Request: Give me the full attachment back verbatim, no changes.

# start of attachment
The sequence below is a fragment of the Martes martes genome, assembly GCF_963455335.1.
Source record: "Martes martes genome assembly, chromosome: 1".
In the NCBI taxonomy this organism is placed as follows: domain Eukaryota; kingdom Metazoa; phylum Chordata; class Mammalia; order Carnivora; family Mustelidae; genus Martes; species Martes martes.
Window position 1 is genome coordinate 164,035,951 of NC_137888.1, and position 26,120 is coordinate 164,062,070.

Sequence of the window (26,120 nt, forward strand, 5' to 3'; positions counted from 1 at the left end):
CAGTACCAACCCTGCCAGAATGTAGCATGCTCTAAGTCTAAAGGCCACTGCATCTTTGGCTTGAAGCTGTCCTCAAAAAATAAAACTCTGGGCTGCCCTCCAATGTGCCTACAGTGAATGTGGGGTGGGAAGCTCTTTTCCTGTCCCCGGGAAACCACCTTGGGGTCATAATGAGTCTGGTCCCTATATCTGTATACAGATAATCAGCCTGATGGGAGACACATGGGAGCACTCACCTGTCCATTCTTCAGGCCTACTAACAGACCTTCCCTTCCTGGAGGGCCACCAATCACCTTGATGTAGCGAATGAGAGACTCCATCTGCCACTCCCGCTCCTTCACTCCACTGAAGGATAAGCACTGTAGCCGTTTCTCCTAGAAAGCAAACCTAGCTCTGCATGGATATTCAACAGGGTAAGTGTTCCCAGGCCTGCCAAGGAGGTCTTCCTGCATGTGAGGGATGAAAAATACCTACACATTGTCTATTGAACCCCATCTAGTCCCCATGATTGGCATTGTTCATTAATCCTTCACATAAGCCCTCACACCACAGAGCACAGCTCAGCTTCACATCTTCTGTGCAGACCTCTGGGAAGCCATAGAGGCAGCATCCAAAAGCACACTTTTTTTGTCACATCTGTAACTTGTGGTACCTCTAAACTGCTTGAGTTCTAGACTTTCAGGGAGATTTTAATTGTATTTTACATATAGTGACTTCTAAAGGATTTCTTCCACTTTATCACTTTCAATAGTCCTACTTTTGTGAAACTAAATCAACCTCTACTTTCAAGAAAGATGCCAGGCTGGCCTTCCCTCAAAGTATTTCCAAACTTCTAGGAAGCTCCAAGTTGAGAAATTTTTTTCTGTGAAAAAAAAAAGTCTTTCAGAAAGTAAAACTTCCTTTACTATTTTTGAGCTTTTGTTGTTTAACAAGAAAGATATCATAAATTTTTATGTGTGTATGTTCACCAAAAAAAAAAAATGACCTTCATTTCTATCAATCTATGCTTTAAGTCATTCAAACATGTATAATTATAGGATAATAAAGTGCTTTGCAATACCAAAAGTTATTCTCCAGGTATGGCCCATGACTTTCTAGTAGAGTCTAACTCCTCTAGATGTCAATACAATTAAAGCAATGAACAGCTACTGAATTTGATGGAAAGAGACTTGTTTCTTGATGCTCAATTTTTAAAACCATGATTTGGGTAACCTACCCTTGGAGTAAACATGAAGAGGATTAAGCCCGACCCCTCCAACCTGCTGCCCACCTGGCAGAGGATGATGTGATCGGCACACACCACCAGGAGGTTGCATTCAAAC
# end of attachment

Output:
The sequence below is a fragment of the Martes martes genome, assembly GCF_963455335.1.
Source record: "Martes martes genome assembly, chromosome: 1".
In the NCBI taxonomy this organism is placed as follows: domain Eukaryota; kingdom Metazoa; phylum Chordata; class Mammalia; order Carnivora; family Mustelidae; genus Martes; species Martes martes.
Window position 1 is genome coordinate 164,035,951 of NC_137888.1, and position 26,120 is coordinate 164,062,070.

Sequence of the window (26,120 nt, forward strand, 5' to 3'; positions counted from 1 at the left end):
CAGTACCAACCCTGCCAGAATGTAGCATGCTCTAAGTCTAAAGGCCACTGCATCTTTGGCTTGAAGCTGTCCTCAAAAAATAAAACTCTGGGCTGCCCTCCAATGTGCCTACAGTGAATGTGGGGTGGGAAGCTCTTTTCCTGTCCCCGGGAAACCACCTTGGGGTCATAATGAGTCTGGTCCCTATATCTGTATACAGATAATCAGCCTGATGGGAGACACATGGGAGCACTCACCTGTCCATTCTTCAGGCCTACTAACAGACCTTCCCTTCCTGGAGGGCCACCAATCACCTTGATGTAGCGAATGAGAGACTCCATCTGCCACTCCCGCTCCTTCACTCCACTGAAGGATAAGCACTGTAGCCGTTTCTCCTAGAAAGCAAACCTAGCTCTGCATGGATATTCAACAGGGTAAGTGTTCCCAGGCCTGCCAAGGAGGTCTTCCTGCATGTGAGGGATGAAAAATACCTACACATTGTCTATTGAACCCCATCTAGTCCCCATGATTGGCATTGTTCATTAATCCTTCACATAAGCCCTCACACCACAGAGCACAGCTCAGCTTCACATCTTCTGTGCAGACCTCTGGGAAGCCATAGAGGCAGCATCCAAAAGCACACTTTTTTTGTCACATCTGTAACTTGTGGTACCTCTAAACTGCTTGAGTTCTAGACTTTCAGGGAGATTTTAATTGTATTTTACATATAGTGACTTCTAAAGGATTTCTTCCACTTTATCACTTTCAATAGTCCTACTTTTGTGAAACTAAATCAACCTCTACTTTCAAGAAAGATGCCAGGCTGGCCTTCCCTCAAAGTATTTCCAAACTTCTAGGAAGCTCCAAGTTGAGAAATTTTTTTCTGTGAAAAAAAAAAGTCTTTCAGAAAGTAAAACTTCCTTTACTATTTTTGAGCTTTTGTTGTTTAACAAGAAAGATATCATAAATTTTTATGTGTGTATGTTCACCAAAAAAAAAAAATGACCTTCATTTCTATCAATCTATGCTTTAAGTCATTCAAACATGTATAATTATAGGATAATAAAGTGCTTTGCAATACCAAAAGTTATTCTCCAGGTATGGCCCATGACTTTCTAGTAGAGTCTAACTCCTCTAGATGTCAATACAATTAAAGCAATGAACAGCTACTGAATTTGATGGAAAGAGACTTGTTTCTTGATGCTCAATTTTTAAAACCATGATTTGGGTAACCTACCCTTGGAGTAAACATGAAGAGGATTAAGCCCGACCCCTCCAACCTGCTGCCCACCTGGCAGAGGATGATGTGATCGGCACACACCACCAGGAGGTTGCATTCAAAC